Personally, I think he did a terrific job of leading the charge – mainly because the company learned from their mistakes, and kept working tirelessly to fix the issues and make a better machine. That’s what the farmer needed, and Deere was devoted to making the product work!

The GP by the numbers

I’ve heard/found differing numbers as far as GP production goes, but all in all, there were somewhere in the neighborhood of 36-37,000 tractors built. It gets tricky because a few tractors ended up being recalled and rebuilt/resold with different options but using the same serial number, etc.

That said, here’s a basic breakdown.

GP: 30, 535
GP-WT: 5,103
GP-P (a modified GPWT specially made for potato farmers): 203
GP-O (Orchard): 717

Additionally, there was a fairly major design change in the GP-WT’s steering system that moved the linkage from the side (like you see on the tractor in the picture) to the top of the hood like you’d find on the Model A. The last 443 GP-WTs were all built this way, and they’re HIGHLY collectible.

So yeah, like I said…tracking production numbers on the John Deere GP is a little tricky.

The GP-WT at auction

I honestly don’t have a lot of information to go on with this tractor. Here’s what I know (or what I think I know). I’m just about positive that this tractor is a 1930 or maybe a 1931 model (I don’t have a serial number for it yet, but I’ve got a phone call in to the auctioneer). It currently lives in southern Illinois, and it sells to the highest bidder next Tuesday, March 2!

As I get more information on it, I’ll update the post. For now, though, there’s not much to go on.

Deere’s leadership during the Great Depression

Ever wonder why so many farmer families have been bleeding green for literally decades? The foundation of that brand loyalty was laid during some of the toughest years in America’s modern history…the 1930s. Deere was devoted to its workers and the farmer, and they showed it in several major ways.

Loyal to their employees

During the early years of the Great Depression, Deere’s sales plummeted over 85% in less than two years (1930-1932), forcing major cuts and a huge layoff. It was a horrible time to be in business. Still, Deere & Co. maintained a tremendous loyalty to their employees. They still paid 5% interest on employee savings accounts and they still maintained the group insurance policies for laid-off workers. But it didn’t stop there…

The People’s Bank of Moline was known to be where Deere & Company kept their accounts, and many of their employees banked there as well. In 1930 or 1931 – I’m not sure which – that bank found itself on the brink of collapse due to an internal embezzlement scheme. Deere’s CEO, Charles Wiman, brought the Board of Directors together on the day the bank was supposed to close. He made a motion to cover the bank’s losses – nearly $1.3 million! He stated, “If we do not do this, the bank closes…As I view it, there are appromixately $7 million of savings deposits in this bank, largely made by the wage earners of our factories, and the effects upon them of closing the bank, and the resulting consequences to this Company, are beyond calculation.”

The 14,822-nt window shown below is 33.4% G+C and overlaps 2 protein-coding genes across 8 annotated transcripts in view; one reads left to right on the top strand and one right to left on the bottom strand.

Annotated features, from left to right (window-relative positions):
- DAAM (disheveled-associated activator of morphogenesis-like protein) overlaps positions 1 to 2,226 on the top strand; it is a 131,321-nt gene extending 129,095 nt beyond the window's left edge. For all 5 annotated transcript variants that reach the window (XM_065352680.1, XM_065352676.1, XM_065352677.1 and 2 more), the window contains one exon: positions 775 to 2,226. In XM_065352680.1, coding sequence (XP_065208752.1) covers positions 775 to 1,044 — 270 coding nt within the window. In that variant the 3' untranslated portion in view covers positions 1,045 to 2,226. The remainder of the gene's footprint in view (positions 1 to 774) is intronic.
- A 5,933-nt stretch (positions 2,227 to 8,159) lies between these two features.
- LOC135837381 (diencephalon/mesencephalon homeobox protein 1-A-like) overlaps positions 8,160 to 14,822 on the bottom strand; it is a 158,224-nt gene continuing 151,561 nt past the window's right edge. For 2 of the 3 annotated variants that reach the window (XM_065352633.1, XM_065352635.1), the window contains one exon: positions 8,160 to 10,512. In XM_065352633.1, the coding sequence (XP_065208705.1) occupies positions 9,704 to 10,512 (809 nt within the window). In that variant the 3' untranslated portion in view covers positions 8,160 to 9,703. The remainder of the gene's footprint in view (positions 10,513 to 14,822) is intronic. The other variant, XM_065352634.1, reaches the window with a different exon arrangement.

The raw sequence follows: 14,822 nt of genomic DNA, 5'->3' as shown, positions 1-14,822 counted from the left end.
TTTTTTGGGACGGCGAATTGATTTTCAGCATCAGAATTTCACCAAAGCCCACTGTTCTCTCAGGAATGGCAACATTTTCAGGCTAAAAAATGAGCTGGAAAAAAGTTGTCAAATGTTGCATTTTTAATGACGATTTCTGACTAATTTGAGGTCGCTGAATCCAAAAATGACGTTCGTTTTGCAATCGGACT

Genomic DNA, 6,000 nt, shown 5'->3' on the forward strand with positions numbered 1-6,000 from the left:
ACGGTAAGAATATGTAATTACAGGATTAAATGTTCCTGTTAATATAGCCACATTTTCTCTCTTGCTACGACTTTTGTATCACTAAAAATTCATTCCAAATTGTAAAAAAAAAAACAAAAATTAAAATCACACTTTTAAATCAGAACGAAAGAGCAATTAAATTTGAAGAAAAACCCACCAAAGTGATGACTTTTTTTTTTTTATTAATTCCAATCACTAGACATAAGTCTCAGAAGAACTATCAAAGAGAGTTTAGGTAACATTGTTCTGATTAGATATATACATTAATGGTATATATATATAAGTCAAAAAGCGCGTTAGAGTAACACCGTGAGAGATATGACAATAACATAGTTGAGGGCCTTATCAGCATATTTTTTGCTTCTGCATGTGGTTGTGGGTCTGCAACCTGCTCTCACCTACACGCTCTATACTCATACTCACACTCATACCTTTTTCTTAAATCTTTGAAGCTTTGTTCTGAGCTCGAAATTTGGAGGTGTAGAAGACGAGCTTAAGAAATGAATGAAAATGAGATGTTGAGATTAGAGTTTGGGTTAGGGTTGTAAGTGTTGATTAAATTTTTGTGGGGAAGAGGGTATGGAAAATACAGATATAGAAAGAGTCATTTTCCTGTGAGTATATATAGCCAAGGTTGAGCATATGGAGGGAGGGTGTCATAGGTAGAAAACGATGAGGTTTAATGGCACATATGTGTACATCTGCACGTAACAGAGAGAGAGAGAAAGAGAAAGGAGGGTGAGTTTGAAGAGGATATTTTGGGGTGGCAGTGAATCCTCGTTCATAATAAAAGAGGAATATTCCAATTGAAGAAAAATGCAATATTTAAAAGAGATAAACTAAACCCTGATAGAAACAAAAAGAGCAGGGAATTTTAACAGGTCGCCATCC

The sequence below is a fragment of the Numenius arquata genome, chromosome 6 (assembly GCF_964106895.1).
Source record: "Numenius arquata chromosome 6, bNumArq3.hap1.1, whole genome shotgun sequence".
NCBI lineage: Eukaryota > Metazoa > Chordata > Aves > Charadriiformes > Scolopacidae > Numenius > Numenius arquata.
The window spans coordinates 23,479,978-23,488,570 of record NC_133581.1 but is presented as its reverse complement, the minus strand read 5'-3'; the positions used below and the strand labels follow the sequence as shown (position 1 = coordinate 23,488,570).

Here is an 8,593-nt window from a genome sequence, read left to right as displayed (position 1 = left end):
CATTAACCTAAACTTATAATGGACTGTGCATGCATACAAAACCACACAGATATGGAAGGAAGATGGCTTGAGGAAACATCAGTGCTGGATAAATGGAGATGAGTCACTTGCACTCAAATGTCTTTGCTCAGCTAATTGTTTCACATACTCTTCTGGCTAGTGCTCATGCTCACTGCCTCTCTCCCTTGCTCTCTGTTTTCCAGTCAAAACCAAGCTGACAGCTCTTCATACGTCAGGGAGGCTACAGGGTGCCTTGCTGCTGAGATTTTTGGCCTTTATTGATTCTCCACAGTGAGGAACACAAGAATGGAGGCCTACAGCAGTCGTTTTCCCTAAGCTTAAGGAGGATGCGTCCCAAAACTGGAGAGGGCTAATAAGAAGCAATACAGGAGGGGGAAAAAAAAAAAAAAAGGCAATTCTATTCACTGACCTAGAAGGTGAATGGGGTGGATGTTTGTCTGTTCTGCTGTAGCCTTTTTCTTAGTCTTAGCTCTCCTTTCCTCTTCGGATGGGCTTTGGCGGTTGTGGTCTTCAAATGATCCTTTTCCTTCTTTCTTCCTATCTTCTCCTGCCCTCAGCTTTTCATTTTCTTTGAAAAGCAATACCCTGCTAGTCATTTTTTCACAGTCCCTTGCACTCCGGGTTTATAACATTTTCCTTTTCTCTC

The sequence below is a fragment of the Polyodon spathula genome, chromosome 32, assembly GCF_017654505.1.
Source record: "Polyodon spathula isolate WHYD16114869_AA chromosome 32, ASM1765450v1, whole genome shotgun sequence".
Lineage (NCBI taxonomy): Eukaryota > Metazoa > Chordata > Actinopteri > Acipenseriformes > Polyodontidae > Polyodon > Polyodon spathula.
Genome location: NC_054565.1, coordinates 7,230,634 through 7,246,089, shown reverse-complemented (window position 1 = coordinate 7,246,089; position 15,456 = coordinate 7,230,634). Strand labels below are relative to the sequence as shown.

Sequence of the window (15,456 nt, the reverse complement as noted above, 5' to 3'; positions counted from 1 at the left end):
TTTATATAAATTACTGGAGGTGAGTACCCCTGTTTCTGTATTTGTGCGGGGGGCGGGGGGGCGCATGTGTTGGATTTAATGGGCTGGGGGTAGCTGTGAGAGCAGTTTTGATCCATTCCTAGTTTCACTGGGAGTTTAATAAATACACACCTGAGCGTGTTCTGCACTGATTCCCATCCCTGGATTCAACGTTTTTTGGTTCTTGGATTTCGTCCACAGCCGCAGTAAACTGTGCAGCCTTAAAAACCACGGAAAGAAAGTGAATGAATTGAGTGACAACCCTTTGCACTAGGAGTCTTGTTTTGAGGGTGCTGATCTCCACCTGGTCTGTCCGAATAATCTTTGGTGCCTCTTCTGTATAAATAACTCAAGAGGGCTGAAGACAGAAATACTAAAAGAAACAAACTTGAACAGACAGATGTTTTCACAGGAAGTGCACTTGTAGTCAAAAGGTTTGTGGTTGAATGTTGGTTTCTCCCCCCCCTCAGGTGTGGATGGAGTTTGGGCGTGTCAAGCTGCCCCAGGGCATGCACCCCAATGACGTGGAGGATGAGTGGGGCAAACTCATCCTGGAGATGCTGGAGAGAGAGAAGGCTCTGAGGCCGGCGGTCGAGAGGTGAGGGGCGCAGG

That very day, Deere cut a check to the bank for $1.29 million to cover the losses, and kept that bank afloat. In turn, they saved the deposits of a great deal of their employees as well. From where I’m sitting, it was a pivotal moment in the world of corporate responsibility.

(Read more about this here.)

Loyal to the American farmer

Still, Deere wasn’t done. In 1931 alone, Deere assumed $12 million in farmer loans for equipment. For some farmers, they were the only institution that would extend credit. That was a tremendous show of faith on Deere’s part towards their customers. They knew that in addition to keeping the Company afloat, they needed to also extend a hand to the American farmer.

In an unprecedented move, Deere extended the terms on ALL of its loans to farmers. For every piece of machinery that cost more than $200, Deere extended terms to a full three years. In doing so, it helped literally thousands of farmers keep their equipment; for many, that economic relief was the difference between keeping the land and losing it!

Why did Deere do all of this? Because they knew that at the end of the day, they were forming a bond with their customers. It was a relationship that was so much more than company/customer. Deere’s actions during the early years of the Great Depression expressed faith in the farmer and helped preserve the farmer’s dignity. Farmers take a lot of pride in their occupation, and Deere’s faith in them was enough to turn red blood into green.

(Read more about how the GP-WT played into Deere’s leadership in the Great Depression here.)

(This is where I go off-script for a bit…)

Nearly every time I spotlight an older Deere on any of our social channels, I’m pretty much guaranteed to get a bevy of comments that range from “that’s the best tractor ever built!” to “the overpriced plastic tractors they make today are hot garbage blah blah blah.”

Opinions get loud and pretty fiesty, and sometimes the snide comments get pretty old, honestly.

The way companies do business has changed a lot over the years, and sometimes it ruffles feathers. That’s what happens when a company grows into a business with a large global footprint. Is any company perfect? Surely not. Deere isn’t. They’ve made plenty of mistakes along the way, and they’ve suffered the consequences, too.

I’m not sure that there’s a company  in agriculture today that takes more heat for the way they run their business than John Deere. That’s okay, too; we live in a world of very diverse opinions, and everybody is entitled to their own opinion. However…at the end of the day, I don’t think it’s fair to question their devotion to the farmer.